A DASH of Culinary Inspiration
Restaurateur Dayna McErlean's new micro-commissary kitchen caters to big culinary dreams with small budgets in Northeast Portland (and beyond).
Dayna McErlean is at it again. After playing a major role in transforming a humble strip along Northeast 30th and Killingsworth into a vibrant restaurant row, the owner of Yakuza and DOC (and investor in the spaces now home to Beast and Cocotte) has turned her sights on the under-the-radar neighborhood of Northeast 42nd with DASH, her new commissary-style kitchen.
The 550-square foot space offers a different take on the kitchen-for-rent model in Portland, a market dominated by Michael Madigan's "culinary incubator" KitchenCru (which offers nearly six times the cooking space).
While the KitchenCru model is an unequivocal success—having launched the careers of dozens of local artisans and Madigan's own Bowery Bagels—DASH provides the opportunity for start-up culinary artisans and chefs to make themselves at home. When cooks rent the DASH kitchen, it becomes their own: they are welcome to play their own music, offer retail space to the neighborhood, and use the building in creative ways—starting at just $10 an hour.
McErlean imagines pop-up dinners at DASH's 12-seat prep table, a makeshift coffeeshop and bakery in the mornings with cafe tables outside, cooking classes, recipe development for new restaurants, cocktail and wine tasting events, and private dinner parties. "It's basically a comfortable, utilitarian space for creative people," explains McErlean, "and an intimate environment for start-ups with big dreams and small budgets. Plus, it comes with access to an established community that can support them."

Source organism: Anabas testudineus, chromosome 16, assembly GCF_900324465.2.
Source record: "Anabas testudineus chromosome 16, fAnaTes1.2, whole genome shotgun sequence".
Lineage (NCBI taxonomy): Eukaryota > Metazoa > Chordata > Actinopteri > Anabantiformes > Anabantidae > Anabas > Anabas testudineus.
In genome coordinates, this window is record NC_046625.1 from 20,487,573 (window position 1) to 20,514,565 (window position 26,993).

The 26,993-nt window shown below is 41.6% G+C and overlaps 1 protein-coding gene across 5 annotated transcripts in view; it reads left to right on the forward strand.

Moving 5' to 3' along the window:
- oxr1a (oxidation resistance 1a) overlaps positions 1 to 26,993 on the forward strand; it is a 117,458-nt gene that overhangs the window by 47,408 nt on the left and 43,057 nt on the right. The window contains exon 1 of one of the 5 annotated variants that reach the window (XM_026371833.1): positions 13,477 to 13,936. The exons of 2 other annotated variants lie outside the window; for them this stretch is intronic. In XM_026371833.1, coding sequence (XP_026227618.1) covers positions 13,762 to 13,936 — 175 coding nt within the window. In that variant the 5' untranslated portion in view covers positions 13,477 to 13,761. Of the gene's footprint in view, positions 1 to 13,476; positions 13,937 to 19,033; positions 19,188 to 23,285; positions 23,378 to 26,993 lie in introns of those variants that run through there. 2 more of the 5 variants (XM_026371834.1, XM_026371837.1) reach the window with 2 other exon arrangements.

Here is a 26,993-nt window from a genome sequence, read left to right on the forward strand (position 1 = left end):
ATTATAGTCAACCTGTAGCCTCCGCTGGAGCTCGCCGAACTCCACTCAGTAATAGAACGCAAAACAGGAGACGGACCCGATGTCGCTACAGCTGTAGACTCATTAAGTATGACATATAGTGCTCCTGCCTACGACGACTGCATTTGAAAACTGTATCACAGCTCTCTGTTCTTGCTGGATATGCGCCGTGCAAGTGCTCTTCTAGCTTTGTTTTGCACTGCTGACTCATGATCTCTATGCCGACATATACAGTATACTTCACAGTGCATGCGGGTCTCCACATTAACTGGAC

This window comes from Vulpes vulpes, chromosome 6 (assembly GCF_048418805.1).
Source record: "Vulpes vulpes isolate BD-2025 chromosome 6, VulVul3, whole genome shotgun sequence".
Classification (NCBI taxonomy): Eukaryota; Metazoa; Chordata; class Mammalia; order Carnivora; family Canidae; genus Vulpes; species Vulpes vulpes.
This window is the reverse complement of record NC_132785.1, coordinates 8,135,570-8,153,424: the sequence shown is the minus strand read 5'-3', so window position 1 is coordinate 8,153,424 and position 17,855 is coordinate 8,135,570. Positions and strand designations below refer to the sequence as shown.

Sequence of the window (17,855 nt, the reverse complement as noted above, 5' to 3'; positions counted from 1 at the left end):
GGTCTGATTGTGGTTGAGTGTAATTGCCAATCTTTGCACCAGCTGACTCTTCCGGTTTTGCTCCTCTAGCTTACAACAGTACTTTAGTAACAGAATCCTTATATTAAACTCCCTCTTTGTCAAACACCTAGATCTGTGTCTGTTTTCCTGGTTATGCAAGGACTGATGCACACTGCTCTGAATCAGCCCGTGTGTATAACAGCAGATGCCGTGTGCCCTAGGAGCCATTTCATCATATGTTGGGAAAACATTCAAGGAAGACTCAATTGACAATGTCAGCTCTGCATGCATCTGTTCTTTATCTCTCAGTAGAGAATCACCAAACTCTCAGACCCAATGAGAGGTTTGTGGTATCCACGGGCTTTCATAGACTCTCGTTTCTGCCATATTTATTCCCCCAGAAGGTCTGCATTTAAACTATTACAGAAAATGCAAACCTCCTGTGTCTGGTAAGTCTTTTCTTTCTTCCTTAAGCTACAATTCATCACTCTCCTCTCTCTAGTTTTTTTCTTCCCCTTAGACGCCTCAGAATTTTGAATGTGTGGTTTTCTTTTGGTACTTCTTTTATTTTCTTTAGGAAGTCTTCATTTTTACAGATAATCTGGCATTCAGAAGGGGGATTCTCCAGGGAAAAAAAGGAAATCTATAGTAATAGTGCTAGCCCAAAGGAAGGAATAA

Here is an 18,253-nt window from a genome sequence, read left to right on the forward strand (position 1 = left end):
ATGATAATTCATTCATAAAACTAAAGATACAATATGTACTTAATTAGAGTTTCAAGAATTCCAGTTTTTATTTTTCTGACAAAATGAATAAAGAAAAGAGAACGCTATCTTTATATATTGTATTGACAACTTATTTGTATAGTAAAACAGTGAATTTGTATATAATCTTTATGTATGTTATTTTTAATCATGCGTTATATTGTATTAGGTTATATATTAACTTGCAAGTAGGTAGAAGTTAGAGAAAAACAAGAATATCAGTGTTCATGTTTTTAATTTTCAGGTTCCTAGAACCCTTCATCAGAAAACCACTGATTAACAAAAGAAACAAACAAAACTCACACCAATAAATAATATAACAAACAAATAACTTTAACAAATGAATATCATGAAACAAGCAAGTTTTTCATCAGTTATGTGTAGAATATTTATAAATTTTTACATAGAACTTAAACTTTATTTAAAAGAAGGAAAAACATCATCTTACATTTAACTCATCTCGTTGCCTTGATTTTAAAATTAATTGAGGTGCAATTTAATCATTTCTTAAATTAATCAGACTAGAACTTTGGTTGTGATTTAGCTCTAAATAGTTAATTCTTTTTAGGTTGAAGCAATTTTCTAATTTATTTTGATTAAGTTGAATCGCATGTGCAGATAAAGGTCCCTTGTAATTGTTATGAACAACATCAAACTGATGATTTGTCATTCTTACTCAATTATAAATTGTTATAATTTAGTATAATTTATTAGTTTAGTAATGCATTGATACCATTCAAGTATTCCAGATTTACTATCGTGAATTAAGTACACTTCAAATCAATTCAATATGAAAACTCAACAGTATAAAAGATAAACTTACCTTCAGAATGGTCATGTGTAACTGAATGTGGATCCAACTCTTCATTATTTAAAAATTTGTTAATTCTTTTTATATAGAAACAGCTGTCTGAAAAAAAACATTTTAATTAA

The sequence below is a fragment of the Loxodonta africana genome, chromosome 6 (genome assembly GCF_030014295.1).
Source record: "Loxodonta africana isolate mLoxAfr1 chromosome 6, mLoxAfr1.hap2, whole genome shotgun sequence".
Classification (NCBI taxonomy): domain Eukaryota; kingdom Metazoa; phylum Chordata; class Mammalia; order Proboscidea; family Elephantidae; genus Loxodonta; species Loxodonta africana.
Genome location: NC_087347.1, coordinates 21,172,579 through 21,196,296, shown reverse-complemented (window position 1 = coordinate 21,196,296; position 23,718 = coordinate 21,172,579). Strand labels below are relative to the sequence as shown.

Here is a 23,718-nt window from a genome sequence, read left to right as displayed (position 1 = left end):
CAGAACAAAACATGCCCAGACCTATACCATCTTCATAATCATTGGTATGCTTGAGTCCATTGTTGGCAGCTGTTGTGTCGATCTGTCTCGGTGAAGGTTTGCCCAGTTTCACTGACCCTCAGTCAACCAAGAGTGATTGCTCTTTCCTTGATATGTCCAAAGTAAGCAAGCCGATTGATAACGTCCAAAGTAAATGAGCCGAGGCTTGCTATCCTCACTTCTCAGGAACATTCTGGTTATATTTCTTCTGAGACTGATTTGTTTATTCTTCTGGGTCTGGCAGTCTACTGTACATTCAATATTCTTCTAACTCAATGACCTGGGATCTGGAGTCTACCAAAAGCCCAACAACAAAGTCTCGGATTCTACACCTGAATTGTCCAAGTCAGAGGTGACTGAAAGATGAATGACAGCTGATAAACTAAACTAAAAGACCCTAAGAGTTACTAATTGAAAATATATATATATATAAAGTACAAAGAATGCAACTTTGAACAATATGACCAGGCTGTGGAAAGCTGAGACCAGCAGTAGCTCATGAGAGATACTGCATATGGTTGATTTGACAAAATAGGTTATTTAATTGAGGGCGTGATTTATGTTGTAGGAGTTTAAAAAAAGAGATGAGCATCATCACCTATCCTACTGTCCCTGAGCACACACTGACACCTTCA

The small space is designed for both efficiency and comfort. Outfitted in McErlean's signature design style (think modern wood and metal details and recessed lighting for events), DASH currently features a 3-door freezer, 3-door fridge, butcher block and stainless work tables, a 6-burner range, a 24" Wolf grill, turbo convection ovens, a commercial dishwasher and more. McErlean is waiting to add more gadgets until she finds out what clients are looking for—she's aiming to build to suit the needs of anyone who's able to commit to a set amount of hours per month.
Current DASH clients include Tracy Olson of Random Order Bakery (who's using the space to sling out seasonal pies for the holidays), former DOC chef Paul Losch (currently testing recipes and preserving pickles), and a nose-to-tail butcher.
Eventually, McErlean aims to open an intimate micro-kitchen in every quadrant. But for now, DASH 1.0 is setting to transform the up-and-coming strip of Northeast 42nd into a space for community and culinary creativity with a bit more than a dash of style.